OV41a - This has no constant species, whereas Winsley dry stone walls have seven. Of these seven, only Homalothecium sericeum and Tortula muralis are frequent species in OV41a. None of the three Winsley frequent species are either constant or frequent in OV41a. The two communities seem to have little in common. The only common element in the habitats is rock, which apparently does not even need to be calcareous in OV41a.
OV42 - The only constant is Cymbalaria muralis, which was not observed at all on the Winsley dry stone walls. The two frequent species are Homalothecium sericeum and Schistidium apocarpum, both constant in Winsley. This leaves five Winsley constants and three Winsley frequent species neither constant nor frequent in OV42. The differences between the two communities are marked and the only common feature in the habitats is walls, which, in OV42 do not have to be calcareous and do not have to be dry stone walls - indeed, there is an implication that the OV42 walls are mortared. Cymbalaria muralis is extremely common on mortared walls in Winsley, but has not appeared at all on the dry stone walls.
The Winsley dry stone wall community, it seems, does not fit the descriptions of any of these Rodwell communities. Some plants characteristic of those communities have not colonised the dry stone walls even though available in the area to do so, so can be regarded as not part of the Winsley dry stone wall community. It looks, therefore, as though a new community type is needed to accommodate the latter. The possibility that it could be a new subcommunity of one of the existing OV communities cannot, however, be dismissed.
The data above point in the direction of the existence of a distinctive plant community on limestone dry stone walls. This contrasts with Darlington’s (1981) claim that it is difficult to envisage a wall as a plant environment without taking into account what happens in the surrounding area and especially in the immediate vicinity, and it might be better to regard walls as specialised features of larger environments. However, he shows little awareness of dry stone walls, and the flora of those in Winsley show hardly any relationship to the flora of the surrounding area, apart from occasional invasion of Geranium pyrenaicum, and appears to be an ecological entity in itself.
In view of the paucity of evidence, it can, at this point, be only a hypothesis that there is an identifiable plant community which is characteristic of limestone dry stone walls but not of other habitats. The studies referred to here could be the first attempt to describe such a community in detail. On the basis of the Winsley survey findings, Cotswold and Mendip limestone dry stone walls could be seen as having a plant community consisting of crustose lichens (including Caloplaca aurantia, Caloplaca citrina, Lecanora campestris, and Aspicilia (Lecanora) calcarea), Homalothecium sericeum, Tortula muralis, Grimmia pulvinata, Schistidium apocarpum, Bryum capillare, Geranium lucidum, Saxifraga tridactylites, Sedum acre, and Porella platyphylla, with occasional Geranium pyrenaicum, Orthotrichum anomalum, Rhynchostegium confertum, Polypodium interjectum and Xanthoria parietina. Other species might be regarded as occurring less commonly under particular conditions - such as Encalypta vulgaris, Erophila verna, Sedum rupestre, Galerina pumila, Ceterach officinarum, Phyllitis scolopendrium, Umbilicus rupestris, and Cladonia pyxidata.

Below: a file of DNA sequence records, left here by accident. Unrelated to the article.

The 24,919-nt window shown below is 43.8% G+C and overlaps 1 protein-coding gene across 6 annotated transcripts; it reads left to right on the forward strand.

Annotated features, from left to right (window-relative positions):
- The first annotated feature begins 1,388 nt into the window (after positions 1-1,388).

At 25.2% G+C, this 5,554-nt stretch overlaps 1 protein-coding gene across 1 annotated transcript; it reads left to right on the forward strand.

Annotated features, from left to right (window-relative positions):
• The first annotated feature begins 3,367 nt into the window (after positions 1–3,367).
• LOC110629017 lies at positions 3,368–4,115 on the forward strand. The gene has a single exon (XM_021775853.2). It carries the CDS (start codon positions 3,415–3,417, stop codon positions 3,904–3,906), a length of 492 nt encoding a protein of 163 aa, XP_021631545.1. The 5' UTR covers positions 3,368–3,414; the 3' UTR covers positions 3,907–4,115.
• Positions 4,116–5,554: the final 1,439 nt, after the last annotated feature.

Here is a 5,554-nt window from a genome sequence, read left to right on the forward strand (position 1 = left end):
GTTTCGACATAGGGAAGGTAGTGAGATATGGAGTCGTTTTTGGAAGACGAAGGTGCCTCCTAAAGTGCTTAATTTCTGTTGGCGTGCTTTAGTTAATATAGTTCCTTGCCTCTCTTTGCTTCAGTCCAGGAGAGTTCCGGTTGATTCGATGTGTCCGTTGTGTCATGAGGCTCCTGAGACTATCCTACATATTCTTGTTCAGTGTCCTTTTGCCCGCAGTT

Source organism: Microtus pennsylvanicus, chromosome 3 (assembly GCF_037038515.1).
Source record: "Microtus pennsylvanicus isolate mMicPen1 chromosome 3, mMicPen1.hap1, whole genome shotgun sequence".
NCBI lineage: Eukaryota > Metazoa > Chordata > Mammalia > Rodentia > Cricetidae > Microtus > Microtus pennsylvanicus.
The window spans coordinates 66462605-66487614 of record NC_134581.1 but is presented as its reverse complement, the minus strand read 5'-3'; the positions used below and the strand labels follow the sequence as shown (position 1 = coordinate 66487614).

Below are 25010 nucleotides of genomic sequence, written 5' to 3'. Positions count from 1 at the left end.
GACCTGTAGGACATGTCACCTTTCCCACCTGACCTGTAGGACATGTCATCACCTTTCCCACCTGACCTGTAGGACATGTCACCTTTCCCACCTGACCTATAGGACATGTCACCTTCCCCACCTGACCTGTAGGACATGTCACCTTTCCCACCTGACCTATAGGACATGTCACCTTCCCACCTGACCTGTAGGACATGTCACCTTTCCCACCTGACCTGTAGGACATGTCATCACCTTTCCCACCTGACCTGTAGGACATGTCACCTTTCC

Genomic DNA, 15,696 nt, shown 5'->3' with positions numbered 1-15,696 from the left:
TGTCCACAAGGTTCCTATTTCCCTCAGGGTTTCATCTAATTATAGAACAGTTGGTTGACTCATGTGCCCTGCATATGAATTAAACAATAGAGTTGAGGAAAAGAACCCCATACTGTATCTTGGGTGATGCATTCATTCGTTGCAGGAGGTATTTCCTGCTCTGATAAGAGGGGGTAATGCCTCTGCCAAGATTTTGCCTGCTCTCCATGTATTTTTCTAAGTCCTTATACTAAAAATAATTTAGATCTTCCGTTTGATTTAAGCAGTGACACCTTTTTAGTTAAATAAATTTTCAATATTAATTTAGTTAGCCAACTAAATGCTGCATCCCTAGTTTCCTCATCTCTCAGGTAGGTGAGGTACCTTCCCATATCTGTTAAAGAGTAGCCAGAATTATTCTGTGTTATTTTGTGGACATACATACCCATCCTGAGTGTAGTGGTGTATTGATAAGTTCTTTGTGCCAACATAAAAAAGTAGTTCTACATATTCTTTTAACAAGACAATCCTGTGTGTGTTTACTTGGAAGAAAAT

How far the pattern described here applies more widely and how the range of plant communities of dry stone walls fit into the National Vegetation Classification needs clarifying by a great deal more investigation.
DARLINGTON, A. (1981) Ecology of Walls. London: Heinemann Educational.
GROSE, D (1957) The Flora of Wiltshire. Wiltshire Archaeological and Natural History Society, Devizes.
OLIVER, J. E. & WALL, J. (2004) Walls of Malmesbury. Unpublished lists of plants recorded on walls in Malmesbury.
PAYNE, R. M. (1989) The flora of walls in the Chew Valley. Somerset Archaeology and Natural History 133: 231-242
PRESLAND, J.L. (2008a) The flora of walls: Dry stone versus mortared. BSBI News 108: 7-11.
PRESLAND, J. L. (2008b) Is there a limestone dry stone walls Community? BSBI News 109: 9-12.
RODWELL, J. S. (ed.) (2000) British Plant Communities Volume 5: Maritime Communities & Vegetation of Open Habitats. Cambridge: Cambridge University Press.
WILLIAMS, L. (1988) Observations on the flora of wall habitats on Yell, Shetland, in J. A. Fowler (Ed.) Ecological Studies in the Maritime Approaches to the Shetland oil Terminal: Report of the Leicester Polytechnic to Shetland, August 1986 and July 1987. Leicester Polytechnic, Leicester.
WILTSHIRE TRUST FOR NATURE CONSERVATION (1986) The Walls of Malmesbury: a record of the work of the Biological Recording Group, 1986. Devizes: Wiltshire Trust for Nature
Since the article was written, the report of Betts Ecology on dry stone walls in the Mendips has come to my notice. Its findings are summarised here. This study identifies different dry stone wall communities as examples of a number of Rodwell communities. However, it appears to do this by envisaging the dry stone wall flora not as an entity itself, but as part of several wider communities encompassing the surrounding habitats. It is not, therefore, necessarily at variance with the conclusions here. It is just not examining the same communities. A detailed comparison of the Winsley and Betts studies could be of considerable interest. I hope to undertake this when time and energy allow.